Month: January 2013

Ten Questions with Josh Sanders

Ten Questions with…








Josh Sanders, tenor
Ensemble
in Acis and Galatea









1. My favorite thing about being a singer is:

Being able to serve my art and share it with an audience. I don’t feel like I sing for myself, but rather, I sing to the world. There’s no better feeling than stepping off of the stage after sharing your heart and soul with an audience. Through music, you can speak to anyone- regardless of what language they speak, or where they come from. 

 

2. The greatest challenge in being a singer is:
Not judging yourself too harshly. How you sound in your head isn’t how you sound in the space you’re singing. It’s hard to let go and just sing without criticizing yourself.

3. A live music performance I’ve attended that I will never forget is: 
Il Barbiere di Siviglia at the Lyric Opera of Chicago my freshman year of High School. It was the first live opera that I had ever seen. Also, the set made absolutely no sense…chairs floating in the middle of the stage, and some strange cloud motif that popped up in every scene. 

4. A few of my favorite films are:
Anything that has to do with Judy Garland, Julie Andrews, or Disney has my heart.

5. Three things I can’t live without are: 
Singing, naps, and air conditioning

6. My number one hobby is: 
Singing. What a shock! 

7. If you could perform with any singer, retired or deceased, who would it be?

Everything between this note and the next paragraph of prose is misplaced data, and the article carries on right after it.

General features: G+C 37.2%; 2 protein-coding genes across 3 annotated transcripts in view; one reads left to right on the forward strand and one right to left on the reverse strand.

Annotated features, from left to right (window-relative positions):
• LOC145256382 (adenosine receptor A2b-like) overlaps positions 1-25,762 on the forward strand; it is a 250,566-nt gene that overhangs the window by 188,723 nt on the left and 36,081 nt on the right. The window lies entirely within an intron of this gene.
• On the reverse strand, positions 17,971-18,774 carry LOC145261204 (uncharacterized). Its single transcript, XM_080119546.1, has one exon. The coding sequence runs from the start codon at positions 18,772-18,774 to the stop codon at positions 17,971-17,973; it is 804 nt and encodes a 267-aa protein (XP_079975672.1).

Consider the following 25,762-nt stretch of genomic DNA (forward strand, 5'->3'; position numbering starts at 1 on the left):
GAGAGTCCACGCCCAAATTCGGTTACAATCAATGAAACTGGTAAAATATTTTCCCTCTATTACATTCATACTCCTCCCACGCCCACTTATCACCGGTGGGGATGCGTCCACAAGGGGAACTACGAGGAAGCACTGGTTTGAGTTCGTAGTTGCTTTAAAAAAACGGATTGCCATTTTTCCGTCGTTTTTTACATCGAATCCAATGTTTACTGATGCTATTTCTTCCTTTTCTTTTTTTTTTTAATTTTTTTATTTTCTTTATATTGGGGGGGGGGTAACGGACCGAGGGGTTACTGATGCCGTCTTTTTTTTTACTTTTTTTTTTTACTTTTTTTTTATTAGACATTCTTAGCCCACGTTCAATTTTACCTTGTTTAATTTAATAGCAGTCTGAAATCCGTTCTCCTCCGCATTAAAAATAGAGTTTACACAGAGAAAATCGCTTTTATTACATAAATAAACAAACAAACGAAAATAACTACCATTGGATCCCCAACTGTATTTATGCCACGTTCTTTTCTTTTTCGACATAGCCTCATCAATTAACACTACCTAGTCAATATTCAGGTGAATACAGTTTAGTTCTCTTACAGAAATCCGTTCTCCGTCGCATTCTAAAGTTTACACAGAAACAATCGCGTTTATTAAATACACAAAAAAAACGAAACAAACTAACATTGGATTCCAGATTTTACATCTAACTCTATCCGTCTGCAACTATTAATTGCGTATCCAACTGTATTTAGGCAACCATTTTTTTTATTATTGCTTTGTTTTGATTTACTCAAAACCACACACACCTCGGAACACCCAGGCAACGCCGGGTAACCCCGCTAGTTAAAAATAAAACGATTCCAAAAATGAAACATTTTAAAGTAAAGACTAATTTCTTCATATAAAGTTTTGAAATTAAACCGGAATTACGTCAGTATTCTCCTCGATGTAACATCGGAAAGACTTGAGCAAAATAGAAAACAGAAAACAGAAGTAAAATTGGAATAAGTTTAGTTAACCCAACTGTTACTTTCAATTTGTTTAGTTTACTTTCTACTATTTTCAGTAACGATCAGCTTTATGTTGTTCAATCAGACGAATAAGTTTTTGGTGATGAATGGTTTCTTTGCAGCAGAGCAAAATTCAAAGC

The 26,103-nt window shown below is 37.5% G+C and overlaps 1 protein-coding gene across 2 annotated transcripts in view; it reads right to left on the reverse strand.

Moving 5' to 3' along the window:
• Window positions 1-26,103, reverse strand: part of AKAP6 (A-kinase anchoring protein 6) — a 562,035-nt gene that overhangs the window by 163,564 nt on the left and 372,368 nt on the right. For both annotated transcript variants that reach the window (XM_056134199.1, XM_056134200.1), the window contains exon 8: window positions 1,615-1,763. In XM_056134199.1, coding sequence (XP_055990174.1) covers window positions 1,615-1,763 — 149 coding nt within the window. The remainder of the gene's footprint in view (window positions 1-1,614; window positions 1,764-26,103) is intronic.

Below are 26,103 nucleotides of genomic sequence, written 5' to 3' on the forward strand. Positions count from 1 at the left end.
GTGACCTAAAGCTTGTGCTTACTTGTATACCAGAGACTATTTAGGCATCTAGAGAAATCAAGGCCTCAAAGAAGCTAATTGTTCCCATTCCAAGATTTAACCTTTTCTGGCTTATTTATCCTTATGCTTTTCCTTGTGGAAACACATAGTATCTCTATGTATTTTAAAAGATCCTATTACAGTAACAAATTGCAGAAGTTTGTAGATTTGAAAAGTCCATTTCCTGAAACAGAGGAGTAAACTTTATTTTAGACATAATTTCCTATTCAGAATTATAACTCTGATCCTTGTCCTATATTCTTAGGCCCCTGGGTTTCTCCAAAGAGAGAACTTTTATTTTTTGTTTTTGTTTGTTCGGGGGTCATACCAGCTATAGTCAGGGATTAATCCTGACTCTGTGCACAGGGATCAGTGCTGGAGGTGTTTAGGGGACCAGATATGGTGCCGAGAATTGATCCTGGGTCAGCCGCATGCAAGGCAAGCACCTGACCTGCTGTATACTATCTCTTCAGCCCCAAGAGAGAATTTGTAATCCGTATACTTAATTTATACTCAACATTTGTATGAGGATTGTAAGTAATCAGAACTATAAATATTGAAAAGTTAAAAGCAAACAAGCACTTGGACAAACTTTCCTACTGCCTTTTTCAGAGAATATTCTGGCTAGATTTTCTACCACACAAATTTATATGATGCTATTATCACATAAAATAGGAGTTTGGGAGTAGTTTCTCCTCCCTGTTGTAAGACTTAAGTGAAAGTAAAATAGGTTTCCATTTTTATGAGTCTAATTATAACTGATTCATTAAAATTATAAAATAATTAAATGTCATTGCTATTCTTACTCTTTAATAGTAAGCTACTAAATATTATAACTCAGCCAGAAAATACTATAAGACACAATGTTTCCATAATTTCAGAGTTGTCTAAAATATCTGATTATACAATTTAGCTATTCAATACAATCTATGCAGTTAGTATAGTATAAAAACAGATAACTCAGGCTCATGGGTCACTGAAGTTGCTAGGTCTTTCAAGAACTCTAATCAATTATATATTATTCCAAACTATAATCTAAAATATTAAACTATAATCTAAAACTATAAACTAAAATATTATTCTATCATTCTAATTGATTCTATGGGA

Leontyne Price or Eileen Farrell.

8. If you weren’t a singer, what profession would you be in? 
I would probably be a lawyer. I’m stubborn and argue a lot. 

9. What role do you wish you could sing that you could never sing because it’s the wrong voice type/gender?  
I would most definitely want to sing Aida.


10. Describe your favorite moment on stage. 
My favorite moment on stage was my debut with Madison Opera in La Traviata my senior year of high school. It was my first time in the chorus, and I sang the little role of the gardener. It was amazing and inspiring to work with a professional company for the first time, and sing on the stage in Overture Hall. And I’ll never forget the wig I wore: it looked exactly like my own hair…


See Josh in Madison Opera’s production of Handel’s Acis and Galatea January 10-13 in The Playhouse at Overture Center. Tickets start at just $20, but they’re going fast!

Ten Questions with Angela Mortellaro

Ten Questions with…







Angela Mortellaro, soprano
Galatea
in Acis and Galatea










1. My favorite thing about being a singer is: 
My favorite thing about being a singer is the singing! Is that too obvious? I truly mean it, though. I love everything about singing: the music, singing music I’ve sung forever, singing new music I’ve just learned, the physical sensation of singing, the individuality and beauty of each singing voice, the challenges of mastering technique, the personal reward of executing something musical with my voice. It is so beautiful and so hard. I love it! 


2. The greatest challenge in being a singer is: 
The greatest challenge of being a singer is that it is a lifestyle, not just a career. 

3. A live music performance I’ve attended that I will never forget is: 
The recent premier of Kevin Puts’ opera Silent Night with Minnesota Opera was so exciting, musically, dramatically, and the production was fantastic. It was a heart-wrenching story told so powerfully.

4. A few of my favorite films are:
The Birdcage and The Lord of the Rings, and I really love documentaries.

5. Three things I can’t live without are:
My husband, Jeff.
My imagination.
Chocolate Chip Cookies with Milk.

6. My number one hobby is: 
Buying myself flowers.

7. If you could perform with any singer, retired or deceased, who would it be? 

There are so many singers that I adore of all voice types, but Maria Callas is a special inspiration to me.